Appearing Thursday morning at the Television Critics Association winter press tour, Showtime entertainment president David Nevins acknowledged yet defended against criticism of Homeland Season 3.
Saying that certain critiques “didn’t surprise me,” Nevins opined that “the season was pretty brilliant in its architecture” and unexpectedly prescient, “very clever and very audacious” in its take on changes in U.S./Iran relations.
As for the knock that Season 3 in ways felt like a mere bridge between Seasons 2 and 4, he said, “We always knew we were heading towards a major reset.”
Nevins said of Homeland Season 4, with Carrie stationed in Istanbul, “The likely plan is you will see her on the ground… doing her job,” while Mandy Patinkin’s Saul — who left the CIA to work in the private sector — will play a “central” role.
After the panel, Nevins said that any possible Dexter spin-off — thus far there have only been “ongoing conversations” — would demand the participation of Michael C. Hall. “It would have to involve Michael… If we were to do it, I’d only do it with Michael,” reprising his serial killer role on camera.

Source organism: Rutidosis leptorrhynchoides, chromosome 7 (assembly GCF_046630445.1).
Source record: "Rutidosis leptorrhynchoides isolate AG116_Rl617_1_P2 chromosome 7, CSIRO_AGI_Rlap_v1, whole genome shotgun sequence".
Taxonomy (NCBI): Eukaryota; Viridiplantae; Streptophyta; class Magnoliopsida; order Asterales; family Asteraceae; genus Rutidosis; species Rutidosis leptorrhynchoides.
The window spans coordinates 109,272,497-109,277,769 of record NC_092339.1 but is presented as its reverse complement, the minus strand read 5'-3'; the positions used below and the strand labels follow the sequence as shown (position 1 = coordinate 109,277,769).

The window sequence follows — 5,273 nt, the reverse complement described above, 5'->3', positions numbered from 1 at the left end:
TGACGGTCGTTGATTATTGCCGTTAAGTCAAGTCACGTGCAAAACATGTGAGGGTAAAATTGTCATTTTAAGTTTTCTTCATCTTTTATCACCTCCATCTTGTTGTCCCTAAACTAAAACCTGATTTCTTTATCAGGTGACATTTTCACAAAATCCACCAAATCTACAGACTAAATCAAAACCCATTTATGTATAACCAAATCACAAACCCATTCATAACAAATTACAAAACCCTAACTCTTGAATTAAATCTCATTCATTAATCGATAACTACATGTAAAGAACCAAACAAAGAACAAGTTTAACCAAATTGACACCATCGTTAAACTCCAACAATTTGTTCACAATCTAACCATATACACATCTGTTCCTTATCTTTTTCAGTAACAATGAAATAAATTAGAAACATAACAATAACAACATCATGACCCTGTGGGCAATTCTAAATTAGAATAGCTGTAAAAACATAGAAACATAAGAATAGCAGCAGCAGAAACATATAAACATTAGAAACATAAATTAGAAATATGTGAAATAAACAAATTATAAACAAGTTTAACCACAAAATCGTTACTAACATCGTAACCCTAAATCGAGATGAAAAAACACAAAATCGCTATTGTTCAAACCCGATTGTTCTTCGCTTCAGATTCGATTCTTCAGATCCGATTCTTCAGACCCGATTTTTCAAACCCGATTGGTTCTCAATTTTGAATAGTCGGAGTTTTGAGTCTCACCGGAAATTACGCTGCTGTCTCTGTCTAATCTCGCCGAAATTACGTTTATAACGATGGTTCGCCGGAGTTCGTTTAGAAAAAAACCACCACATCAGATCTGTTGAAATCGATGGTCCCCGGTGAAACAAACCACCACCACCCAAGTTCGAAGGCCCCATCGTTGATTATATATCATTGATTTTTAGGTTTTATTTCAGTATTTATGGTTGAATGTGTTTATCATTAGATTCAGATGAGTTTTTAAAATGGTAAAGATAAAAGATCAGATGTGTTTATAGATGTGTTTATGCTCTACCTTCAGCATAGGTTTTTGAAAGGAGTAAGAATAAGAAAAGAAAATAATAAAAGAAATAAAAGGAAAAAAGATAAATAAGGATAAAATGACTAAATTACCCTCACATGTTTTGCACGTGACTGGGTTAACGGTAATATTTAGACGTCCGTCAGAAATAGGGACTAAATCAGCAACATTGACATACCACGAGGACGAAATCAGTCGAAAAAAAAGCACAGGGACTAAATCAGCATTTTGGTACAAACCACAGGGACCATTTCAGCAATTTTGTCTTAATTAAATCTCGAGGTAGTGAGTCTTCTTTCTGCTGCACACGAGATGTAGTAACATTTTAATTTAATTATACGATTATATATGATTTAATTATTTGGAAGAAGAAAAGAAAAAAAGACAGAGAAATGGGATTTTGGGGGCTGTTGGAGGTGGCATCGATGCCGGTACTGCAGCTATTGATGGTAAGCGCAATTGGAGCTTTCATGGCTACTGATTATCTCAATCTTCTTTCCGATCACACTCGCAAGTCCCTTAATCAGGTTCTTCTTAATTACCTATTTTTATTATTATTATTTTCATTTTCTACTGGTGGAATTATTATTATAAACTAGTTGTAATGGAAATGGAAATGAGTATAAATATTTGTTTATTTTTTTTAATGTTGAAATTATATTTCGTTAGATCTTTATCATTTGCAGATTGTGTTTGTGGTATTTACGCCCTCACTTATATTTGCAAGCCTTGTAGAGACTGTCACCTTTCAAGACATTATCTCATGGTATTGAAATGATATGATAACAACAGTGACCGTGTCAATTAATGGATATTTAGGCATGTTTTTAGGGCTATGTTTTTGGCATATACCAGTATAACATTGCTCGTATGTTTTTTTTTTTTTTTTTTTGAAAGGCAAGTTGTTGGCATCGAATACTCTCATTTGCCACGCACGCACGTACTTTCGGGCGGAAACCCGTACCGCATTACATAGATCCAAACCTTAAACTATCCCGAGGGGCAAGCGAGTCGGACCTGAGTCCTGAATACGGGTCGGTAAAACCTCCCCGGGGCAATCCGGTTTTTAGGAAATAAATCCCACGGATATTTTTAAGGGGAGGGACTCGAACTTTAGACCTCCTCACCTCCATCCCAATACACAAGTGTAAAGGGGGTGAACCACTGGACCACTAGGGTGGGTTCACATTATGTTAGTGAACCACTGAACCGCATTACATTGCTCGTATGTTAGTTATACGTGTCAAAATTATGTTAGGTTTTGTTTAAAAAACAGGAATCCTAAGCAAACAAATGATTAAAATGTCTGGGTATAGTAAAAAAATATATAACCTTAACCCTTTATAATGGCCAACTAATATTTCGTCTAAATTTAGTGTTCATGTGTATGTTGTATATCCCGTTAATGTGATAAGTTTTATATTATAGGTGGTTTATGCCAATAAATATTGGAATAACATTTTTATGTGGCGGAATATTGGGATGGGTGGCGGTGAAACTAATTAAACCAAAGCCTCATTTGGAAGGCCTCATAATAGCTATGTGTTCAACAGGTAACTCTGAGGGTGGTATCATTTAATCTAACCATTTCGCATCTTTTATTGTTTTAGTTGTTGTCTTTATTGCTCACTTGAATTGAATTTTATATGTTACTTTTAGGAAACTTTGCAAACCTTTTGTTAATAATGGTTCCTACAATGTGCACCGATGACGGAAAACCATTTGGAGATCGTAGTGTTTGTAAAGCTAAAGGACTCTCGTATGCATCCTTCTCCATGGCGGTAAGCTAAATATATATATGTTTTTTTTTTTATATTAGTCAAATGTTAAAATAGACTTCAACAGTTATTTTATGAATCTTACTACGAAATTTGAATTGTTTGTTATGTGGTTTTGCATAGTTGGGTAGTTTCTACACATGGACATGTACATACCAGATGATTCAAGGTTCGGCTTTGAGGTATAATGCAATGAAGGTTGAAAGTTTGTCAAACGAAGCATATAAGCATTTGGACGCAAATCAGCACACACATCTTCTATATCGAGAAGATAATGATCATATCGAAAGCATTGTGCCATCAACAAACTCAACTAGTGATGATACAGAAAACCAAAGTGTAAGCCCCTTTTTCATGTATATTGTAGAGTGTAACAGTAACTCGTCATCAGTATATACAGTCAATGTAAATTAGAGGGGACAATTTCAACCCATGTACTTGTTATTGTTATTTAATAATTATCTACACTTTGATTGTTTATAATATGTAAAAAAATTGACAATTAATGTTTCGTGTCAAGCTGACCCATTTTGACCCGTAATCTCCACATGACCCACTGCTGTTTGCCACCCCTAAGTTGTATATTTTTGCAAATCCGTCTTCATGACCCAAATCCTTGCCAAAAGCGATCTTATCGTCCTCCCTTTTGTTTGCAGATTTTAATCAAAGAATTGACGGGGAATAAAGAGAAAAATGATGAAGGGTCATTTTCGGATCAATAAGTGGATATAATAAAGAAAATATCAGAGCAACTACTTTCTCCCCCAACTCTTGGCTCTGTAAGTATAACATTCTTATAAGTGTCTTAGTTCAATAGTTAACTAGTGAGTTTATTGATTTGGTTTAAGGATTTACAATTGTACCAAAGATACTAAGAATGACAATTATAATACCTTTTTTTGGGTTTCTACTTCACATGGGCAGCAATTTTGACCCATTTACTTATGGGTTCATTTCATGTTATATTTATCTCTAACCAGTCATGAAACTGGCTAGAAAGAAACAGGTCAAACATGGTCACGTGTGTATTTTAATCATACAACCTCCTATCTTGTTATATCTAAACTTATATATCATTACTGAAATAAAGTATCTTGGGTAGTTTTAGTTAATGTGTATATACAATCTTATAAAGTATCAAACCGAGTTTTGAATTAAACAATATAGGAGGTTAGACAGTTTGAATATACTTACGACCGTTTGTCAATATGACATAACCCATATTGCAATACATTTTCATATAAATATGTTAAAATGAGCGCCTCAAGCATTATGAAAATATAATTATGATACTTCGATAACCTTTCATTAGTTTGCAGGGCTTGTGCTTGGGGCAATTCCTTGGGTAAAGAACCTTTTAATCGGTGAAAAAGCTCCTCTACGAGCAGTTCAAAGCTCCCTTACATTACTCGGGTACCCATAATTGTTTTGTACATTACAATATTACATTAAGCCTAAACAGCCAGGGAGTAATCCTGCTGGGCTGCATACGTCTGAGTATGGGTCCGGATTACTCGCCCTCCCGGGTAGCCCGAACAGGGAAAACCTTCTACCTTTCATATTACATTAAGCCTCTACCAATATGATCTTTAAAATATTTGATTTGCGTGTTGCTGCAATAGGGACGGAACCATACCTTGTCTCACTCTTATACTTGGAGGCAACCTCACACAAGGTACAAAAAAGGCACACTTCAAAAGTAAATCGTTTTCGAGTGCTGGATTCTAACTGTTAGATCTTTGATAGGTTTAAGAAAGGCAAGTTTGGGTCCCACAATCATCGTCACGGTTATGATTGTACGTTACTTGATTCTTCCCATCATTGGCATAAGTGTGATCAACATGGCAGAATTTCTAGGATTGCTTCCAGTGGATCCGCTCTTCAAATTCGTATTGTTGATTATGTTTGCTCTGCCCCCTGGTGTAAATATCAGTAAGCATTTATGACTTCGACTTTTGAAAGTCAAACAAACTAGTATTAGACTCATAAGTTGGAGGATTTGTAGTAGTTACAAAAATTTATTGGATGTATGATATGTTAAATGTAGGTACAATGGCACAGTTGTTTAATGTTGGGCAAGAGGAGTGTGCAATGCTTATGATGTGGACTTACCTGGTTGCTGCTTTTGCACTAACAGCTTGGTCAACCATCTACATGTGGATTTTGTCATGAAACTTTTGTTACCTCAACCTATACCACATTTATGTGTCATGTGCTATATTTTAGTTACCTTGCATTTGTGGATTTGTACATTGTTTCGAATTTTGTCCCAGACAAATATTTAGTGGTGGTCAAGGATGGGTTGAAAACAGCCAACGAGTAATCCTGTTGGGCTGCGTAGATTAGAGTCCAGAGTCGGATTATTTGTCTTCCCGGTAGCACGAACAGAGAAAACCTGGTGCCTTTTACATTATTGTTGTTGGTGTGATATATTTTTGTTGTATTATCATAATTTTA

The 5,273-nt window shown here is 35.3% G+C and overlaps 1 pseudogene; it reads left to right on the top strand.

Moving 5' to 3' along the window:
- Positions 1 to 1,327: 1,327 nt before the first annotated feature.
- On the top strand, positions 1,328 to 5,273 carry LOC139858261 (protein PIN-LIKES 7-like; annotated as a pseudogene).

That said, “If we were to do it, we would have to have a very good reason to do it. It’s a new show. I’m not interested in doing it if it’s just a continuation…. I would want to do Dexter in a new concept and configuration. I want it to feel different.”
In other Showtime news:
* The much-anticipated “literary horror” drama Penny Dreadful, which is detailed here and which Nevins touted as “nothing like we’ve ever done before,” has been set for a May 11 premiere. Penned by film vet John Logan and helmed in part by Juan Antonio Bayona (The Orphanage), its cast included Josh Hartnett (The Faculty) and Eva Green (Camelot).
* Nevins does not expect the coming season of Nurse Jackie — premiering April 13 and paired with Californication‘s goodbye run — to be its last. “I think Nurse Jackie has a lot of life in it. I know where they’re ending this season, so I don’t expect this to be the last.” He added that the coming run has a “very different” rhythm that doesn’t tread on old territory.